Another play in the West Coast offense where Baltimore was successful was against the New England Patriots in 2016. Flacco quickly released the pass to Steve Smith Sr., who ran a quick post route:

Joe Flacco throws his second touchdown pass of the game to Steve Smith Sr. in Baltimore’s 2016 matchup versus New England.
NBC Sports

So we can see that passing can be successful with the “right” personnel. Smith Sr. was a tough receiver, who could beat up cornerbacks during routes and go for the ball. He also was a crisp route-runner. Breshad Perriman and Mike Wallace are not those type of guys.

Larger, speedy receivers have trouble operating within the offense because they are covered easily in short-yardage situations. Although Wallace is speedy, he isn’t a ridiculously big receiver. However, he doesn’t possess the same type of route-running ability and sure-handedness that Smith Sr. did. Same goes for Perriman. The thing that both players can do is blow the top off of a defense. However, the offense doesn’t fit their talents.

The next thing that I’m going to say will be prefaced with the belief that a quarterback being paid as much as Flacco should be good no matter what system that he’s in. His reads have been horrendous, but the least that Marty Mornhinweg could do is make it a bit easier on him.

He doesn’t.

The offense also doesn’t fit the talents of its quarterback. It just doesn’t. Flacco is coming off of a back injury, so he isn’t as mobile. Why on Earth would he be stuck within an offense that doesn’t use his talent to throw the ball deep?

Let’s compare the stats of Flacco in both offensive schemes.

In his first five seasons under the Vertical offense, Flacco averaged a completion percentage of 60.2%, 3,591 yards, 20 touchdowns, 13 interceptions and 6.9 yards per attempt. The percentage of his passes for a touchdown were 3.9% and the percentage of his passes for an interception were 2.5%.

As for the West Coast offense, Flacco has played within the system for almost four seasons now. Taking out his first year (2014) of being in the West Coast system with the innovative Gary Kubiak, Flacco has been pedestrian. Flacco has averaged a completion percentage of 64.4%, 4,111 yards, 20 touchdowns, 18 interceptions and 6.4 yards per attempt. 3.2% of his passes of his passes are for touchdowns and 2.7% for interceptions per 16 games.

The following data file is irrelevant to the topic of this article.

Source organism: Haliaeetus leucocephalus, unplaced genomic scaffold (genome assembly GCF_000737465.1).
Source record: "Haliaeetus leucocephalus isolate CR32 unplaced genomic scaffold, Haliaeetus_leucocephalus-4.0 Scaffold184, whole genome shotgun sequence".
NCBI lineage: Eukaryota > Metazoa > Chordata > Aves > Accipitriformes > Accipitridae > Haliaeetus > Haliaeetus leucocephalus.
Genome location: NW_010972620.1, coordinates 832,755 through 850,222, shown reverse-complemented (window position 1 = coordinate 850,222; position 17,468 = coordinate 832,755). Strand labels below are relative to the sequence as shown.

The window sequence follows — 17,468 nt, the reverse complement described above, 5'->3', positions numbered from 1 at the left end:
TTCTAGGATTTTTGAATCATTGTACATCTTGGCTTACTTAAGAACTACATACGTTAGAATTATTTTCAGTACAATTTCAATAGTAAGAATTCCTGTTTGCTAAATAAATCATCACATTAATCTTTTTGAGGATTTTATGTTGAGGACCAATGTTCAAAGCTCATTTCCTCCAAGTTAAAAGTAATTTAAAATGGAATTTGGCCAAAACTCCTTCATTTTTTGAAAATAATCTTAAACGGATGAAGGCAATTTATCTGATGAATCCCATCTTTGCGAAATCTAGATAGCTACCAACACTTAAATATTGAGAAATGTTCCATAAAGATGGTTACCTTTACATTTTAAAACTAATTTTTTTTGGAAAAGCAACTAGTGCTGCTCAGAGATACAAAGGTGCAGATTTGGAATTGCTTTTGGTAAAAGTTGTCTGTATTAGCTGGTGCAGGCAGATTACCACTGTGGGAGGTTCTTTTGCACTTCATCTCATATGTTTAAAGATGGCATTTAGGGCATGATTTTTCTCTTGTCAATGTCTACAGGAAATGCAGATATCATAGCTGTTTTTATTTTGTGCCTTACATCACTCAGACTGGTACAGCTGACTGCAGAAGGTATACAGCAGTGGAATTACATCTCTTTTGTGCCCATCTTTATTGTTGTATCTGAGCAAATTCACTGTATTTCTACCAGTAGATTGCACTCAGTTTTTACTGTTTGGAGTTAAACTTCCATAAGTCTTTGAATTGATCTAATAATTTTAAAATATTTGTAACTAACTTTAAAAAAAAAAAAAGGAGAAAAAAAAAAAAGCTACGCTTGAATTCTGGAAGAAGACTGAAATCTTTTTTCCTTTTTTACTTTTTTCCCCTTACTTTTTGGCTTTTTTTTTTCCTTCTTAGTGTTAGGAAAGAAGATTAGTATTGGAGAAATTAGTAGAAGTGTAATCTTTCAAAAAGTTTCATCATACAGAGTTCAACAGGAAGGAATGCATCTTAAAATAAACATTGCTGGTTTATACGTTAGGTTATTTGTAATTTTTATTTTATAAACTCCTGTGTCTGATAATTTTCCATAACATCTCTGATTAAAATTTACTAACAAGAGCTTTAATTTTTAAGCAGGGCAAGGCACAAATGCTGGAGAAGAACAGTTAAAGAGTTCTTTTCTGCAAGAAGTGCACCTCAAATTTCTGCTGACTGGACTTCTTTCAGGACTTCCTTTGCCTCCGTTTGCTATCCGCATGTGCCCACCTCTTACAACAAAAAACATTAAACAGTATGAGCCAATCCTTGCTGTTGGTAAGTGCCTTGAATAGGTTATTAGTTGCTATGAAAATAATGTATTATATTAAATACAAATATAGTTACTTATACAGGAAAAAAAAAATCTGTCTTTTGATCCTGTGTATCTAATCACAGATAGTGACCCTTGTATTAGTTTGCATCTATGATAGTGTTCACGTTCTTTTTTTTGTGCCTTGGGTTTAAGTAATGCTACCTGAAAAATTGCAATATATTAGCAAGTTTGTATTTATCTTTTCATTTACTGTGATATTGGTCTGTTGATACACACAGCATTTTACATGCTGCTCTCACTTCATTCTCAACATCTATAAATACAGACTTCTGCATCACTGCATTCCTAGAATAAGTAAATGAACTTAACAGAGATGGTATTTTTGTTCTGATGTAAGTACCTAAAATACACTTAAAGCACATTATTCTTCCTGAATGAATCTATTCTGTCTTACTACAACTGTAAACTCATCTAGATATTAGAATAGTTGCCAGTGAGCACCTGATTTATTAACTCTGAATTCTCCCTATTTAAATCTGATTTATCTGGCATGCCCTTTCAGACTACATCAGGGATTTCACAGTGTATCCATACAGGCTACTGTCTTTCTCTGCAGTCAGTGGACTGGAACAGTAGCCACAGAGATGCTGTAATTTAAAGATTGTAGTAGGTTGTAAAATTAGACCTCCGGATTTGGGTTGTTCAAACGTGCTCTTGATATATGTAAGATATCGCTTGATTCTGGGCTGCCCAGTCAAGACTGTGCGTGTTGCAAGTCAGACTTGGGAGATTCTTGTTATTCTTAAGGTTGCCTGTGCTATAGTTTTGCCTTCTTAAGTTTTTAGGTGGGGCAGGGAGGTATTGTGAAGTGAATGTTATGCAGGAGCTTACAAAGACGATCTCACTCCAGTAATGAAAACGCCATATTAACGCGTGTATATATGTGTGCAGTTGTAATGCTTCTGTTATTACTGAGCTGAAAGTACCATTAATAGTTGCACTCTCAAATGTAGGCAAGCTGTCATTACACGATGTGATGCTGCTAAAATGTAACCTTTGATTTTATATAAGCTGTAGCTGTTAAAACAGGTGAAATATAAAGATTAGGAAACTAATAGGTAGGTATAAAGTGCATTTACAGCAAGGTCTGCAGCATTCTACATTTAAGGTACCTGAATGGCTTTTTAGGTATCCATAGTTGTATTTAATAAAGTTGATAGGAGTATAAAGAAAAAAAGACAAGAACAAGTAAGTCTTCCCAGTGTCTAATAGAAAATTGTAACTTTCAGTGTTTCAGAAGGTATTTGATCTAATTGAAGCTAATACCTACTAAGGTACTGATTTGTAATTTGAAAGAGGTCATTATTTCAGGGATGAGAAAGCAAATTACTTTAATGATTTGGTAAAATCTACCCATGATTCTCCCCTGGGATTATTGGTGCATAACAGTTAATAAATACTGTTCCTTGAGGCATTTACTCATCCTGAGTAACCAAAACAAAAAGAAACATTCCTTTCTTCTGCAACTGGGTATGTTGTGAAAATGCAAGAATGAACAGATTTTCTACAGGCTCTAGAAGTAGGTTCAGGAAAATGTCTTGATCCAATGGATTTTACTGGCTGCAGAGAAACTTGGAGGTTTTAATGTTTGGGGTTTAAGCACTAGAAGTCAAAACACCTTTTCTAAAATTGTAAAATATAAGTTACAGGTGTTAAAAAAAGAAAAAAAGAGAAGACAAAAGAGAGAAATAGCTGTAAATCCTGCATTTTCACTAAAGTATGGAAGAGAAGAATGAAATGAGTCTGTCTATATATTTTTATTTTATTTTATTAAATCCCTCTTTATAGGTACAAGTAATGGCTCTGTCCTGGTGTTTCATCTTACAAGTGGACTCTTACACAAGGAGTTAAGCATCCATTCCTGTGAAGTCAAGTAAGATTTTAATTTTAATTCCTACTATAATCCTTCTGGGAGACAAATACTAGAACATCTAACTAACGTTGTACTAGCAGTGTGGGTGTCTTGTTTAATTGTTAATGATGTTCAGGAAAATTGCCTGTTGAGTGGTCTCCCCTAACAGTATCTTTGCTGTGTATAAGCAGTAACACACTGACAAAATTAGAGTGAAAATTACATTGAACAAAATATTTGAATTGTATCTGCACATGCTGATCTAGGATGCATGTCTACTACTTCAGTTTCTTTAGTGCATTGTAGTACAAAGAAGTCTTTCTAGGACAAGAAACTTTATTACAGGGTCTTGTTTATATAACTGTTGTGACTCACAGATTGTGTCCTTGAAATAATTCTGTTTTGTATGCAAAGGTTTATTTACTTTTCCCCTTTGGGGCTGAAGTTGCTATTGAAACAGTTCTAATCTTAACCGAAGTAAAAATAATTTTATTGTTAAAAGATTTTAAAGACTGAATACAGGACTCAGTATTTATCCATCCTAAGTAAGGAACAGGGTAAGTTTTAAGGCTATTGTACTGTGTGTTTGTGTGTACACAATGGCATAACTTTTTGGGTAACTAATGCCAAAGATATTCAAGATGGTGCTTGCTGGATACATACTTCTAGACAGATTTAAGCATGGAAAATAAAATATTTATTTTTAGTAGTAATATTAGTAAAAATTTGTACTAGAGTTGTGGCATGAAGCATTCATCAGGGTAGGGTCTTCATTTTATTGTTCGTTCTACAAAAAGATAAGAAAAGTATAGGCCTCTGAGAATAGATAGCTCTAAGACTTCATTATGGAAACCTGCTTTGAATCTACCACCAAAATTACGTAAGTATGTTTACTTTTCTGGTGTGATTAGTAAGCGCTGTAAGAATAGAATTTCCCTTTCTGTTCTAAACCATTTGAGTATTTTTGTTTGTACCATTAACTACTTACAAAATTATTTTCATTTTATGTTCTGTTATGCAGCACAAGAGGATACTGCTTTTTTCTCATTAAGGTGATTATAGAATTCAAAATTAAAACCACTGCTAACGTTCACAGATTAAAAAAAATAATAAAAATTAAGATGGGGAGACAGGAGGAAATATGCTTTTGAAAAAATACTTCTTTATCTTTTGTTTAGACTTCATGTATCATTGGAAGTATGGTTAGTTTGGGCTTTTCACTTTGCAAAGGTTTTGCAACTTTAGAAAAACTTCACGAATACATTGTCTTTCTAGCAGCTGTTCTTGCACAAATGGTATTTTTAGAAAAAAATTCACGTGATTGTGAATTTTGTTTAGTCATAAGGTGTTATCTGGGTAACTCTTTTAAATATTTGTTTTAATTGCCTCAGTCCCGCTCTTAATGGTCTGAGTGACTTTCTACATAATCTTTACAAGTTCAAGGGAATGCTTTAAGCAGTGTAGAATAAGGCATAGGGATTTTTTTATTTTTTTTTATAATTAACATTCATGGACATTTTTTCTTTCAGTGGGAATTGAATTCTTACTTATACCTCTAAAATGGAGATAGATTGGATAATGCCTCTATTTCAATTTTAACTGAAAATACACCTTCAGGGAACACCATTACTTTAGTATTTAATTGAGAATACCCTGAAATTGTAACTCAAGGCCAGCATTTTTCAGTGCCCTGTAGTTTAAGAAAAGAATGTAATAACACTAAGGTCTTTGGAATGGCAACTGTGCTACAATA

With Kubiak at the helm, Flacco had a completion percentage of 62.1%, 3,986 yards, 27 touchdowns, 12 interceptions and 7.2 yards per attempt. 4.9% of his passes were touchdowns, while just 2.2% of his passes were interceptions.

So what’s the difference between a Kubiak and Marc Trestman/Mornhinweg-led offense?

The personnel! It’s always been the personnel. In 2014, Baltimore had a shifty, quick back in Justin Forsett that could hide behind a zone-blocking scheme, that featured athletic offensive linemen. Eugene Monroe, Kelechi Osemele, Jeremy Zuttah, Marshal Yanda and Ricky Wagner were the starting offensive linemen. Four of them are no longer Ravens, while Yanda is out for the season with a fractured ankle.

Although Torrey Smith was a holdover from the Vertical offense days, he at least had a decent season in 2014. Smith finished the year with 49 receptions for 767 receiving yards and a career-high 11 touchdowns. He also no longer plays for Baltimore. Smith Sr., who was 35 in 2014, had a season where he caught 79 passes for 1,065 yards and six touchdown. He retired after the 2016 season.

My point is that, when you don’t have the right personnel to run a West Coast system, why would you continue to run said system? It’s the definition of insanity, doing the same thing and expecting a different outcome.

The West Coast offense is the Ravens’ flu and they are in need of a doctor, pronto.